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Unformatted text preview: g that must be protected. All
these complexities aid the bad guys, but what if we throw in the complexity of attacks
taking place between different countries? Do You Trust Your Neighbor?
Because an attacker must have access to the systems that hold the wanted resources, it is usually easier for insiders than outsiders to access resources that companies fight to protect. In this sense, employees present a greater potential for computer crimes than outsiders trying to get in. Many statistics and security professionals have indeed indicated that employees cause more security breaches and
computer fraud than outside attackers, but the media usually only touts stories
about external hackers and crackers. Therefore, fighting off that group of people
receives more attention and effort than fighting the threat of employees taking
advantage of their position and access. ch10.indd 853 12/4/2009 11:39:06 AM All-in-1 / CISSP All-in-One Exam Guide, 5th Ed. / Harris / 160217-8 CISSP All-in-One Exam Guide 854
If a hacker in Ukraine attacked a bank in France, whose legal jurisdiction is that? How
do these countries work together to identify the criminal and carry out justice? Which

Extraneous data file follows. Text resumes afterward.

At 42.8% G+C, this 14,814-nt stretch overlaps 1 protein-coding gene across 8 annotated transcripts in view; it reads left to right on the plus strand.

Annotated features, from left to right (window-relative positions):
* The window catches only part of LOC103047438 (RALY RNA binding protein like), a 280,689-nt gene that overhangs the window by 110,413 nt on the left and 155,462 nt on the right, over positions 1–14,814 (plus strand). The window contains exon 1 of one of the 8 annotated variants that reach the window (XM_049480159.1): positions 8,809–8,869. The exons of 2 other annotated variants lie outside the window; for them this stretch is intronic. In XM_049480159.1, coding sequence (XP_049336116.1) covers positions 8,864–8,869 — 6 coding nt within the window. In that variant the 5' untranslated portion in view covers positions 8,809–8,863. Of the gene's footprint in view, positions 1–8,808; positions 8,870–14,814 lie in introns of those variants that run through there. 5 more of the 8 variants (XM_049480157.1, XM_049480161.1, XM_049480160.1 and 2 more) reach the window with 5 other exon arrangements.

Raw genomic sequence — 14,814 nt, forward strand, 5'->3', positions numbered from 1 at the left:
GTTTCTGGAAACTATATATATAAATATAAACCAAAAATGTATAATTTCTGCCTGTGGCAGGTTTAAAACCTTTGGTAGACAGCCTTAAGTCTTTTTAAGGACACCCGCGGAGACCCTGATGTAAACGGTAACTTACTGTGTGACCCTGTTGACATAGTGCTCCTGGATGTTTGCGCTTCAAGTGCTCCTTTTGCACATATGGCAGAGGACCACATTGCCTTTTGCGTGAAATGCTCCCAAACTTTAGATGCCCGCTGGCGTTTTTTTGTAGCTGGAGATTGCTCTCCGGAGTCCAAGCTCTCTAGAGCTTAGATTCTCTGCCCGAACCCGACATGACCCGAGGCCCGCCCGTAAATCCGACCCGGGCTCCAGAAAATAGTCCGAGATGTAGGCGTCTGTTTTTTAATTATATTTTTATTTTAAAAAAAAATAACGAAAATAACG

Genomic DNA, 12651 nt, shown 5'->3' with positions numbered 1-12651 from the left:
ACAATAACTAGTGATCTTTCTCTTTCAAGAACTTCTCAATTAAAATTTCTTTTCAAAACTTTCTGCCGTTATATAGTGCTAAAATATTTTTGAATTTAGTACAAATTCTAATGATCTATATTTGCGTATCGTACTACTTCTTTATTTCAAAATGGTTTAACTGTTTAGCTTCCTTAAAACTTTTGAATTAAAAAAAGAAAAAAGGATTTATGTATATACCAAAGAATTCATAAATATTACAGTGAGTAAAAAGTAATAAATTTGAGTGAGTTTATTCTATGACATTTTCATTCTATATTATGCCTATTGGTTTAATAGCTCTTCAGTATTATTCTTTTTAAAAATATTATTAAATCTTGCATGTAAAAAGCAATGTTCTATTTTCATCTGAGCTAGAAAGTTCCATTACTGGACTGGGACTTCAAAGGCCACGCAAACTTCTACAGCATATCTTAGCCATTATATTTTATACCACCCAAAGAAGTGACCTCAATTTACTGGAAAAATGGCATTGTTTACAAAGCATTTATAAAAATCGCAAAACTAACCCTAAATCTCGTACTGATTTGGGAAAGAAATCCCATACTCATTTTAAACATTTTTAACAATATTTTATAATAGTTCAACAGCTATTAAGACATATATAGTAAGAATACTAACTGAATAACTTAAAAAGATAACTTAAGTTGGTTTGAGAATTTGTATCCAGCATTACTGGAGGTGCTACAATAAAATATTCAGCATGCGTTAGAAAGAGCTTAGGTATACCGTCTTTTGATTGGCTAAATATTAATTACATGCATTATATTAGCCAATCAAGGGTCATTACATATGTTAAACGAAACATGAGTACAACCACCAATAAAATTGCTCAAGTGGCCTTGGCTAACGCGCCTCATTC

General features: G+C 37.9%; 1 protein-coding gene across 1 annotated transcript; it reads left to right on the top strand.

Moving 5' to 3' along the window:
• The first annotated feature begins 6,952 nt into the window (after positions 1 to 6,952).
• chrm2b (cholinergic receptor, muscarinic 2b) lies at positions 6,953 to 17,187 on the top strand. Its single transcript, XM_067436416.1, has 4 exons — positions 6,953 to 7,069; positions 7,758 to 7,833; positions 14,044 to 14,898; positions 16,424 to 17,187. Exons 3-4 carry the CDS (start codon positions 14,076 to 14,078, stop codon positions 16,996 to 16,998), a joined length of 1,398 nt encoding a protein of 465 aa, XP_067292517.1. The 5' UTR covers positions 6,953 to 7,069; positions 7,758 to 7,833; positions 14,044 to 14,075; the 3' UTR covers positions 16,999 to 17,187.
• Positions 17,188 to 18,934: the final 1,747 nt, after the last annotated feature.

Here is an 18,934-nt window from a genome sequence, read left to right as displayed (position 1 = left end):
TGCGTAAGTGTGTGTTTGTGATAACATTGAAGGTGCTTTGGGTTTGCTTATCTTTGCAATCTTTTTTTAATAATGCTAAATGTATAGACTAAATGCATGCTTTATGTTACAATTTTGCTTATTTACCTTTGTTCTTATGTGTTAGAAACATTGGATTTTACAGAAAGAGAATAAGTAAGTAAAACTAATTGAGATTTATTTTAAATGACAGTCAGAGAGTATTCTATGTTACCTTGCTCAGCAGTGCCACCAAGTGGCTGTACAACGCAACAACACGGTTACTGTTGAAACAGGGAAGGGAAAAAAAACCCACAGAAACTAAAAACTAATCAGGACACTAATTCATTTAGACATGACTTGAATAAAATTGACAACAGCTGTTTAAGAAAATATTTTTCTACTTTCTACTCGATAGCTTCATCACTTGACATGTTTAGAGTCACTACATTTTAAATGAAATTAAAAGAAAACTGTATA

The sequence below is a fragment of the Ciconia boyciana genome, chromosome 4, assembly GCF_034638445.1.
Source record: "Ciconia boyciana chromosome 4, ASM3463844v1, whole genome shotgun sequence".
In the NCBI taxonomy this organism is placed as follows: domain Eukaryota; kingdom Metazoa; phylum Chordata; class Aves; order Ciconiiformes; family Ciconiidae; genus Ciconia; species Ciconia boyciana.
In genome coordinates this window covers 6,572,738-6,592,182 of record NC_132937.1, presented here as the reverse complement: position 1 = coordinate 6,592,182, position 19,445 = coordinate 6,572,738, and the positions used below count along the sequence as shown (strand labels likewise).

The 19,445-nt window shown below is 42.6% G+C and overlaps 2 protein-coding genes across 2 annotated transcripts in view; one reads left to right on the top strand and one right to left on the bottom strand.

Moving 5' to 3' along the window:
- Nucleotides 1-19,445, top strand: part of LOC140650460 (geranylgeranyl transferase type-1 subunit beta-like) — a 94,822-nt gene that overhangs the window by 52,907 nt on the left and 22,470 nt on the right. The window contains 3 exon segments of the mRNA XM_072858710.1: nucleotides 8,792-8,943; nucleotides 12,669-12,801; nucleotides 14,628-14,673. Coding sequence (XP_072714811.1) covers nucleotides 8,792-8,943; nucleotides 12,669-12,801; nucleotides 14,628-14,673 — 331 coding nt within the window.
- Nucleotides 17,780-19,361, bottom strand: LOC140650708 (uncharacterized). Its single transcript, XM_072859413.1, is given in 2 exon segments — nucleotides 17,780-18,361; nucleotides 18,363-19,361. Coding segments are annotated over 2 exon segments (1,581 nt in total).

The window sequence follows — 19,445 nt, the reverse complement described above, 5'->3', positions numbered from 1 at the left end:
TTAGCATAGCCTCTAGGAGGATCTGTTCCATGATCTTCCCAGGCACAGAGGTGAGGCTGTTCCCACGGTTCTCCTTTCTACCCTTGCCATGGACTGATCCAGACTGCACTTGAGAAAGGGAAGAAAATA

country is required to track down the criminal? And which country should take this
person to court? Well, we don’t really know. We are still working this stuff out.
When computer crime crosses international boundaries, the complexity of such issues shoots up exponentially, and the chances of the criminal being brought to any
court decreases. This is because different countries have different legal systems, some
countries have no laws pertaining to computer crime, jurisdiction disputes may erupt,
and some governments may not want to play nice with each other. For example, if
someone in Iran attacked a system in Israel, do you think the Iranian government would
help Israel track down the attacker? What if someone in North Korea attacked a military
system in the U.S.? Do you think these two countries would work together to find the
hacker? Maybe or maybe not—or perhaps the attack was carried out by their specific
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This note was uploaded on 06/01/2013 for the course NET 125 taught by Professor Hurst during the Fall '12 term at Wake Tech.
- Fall '12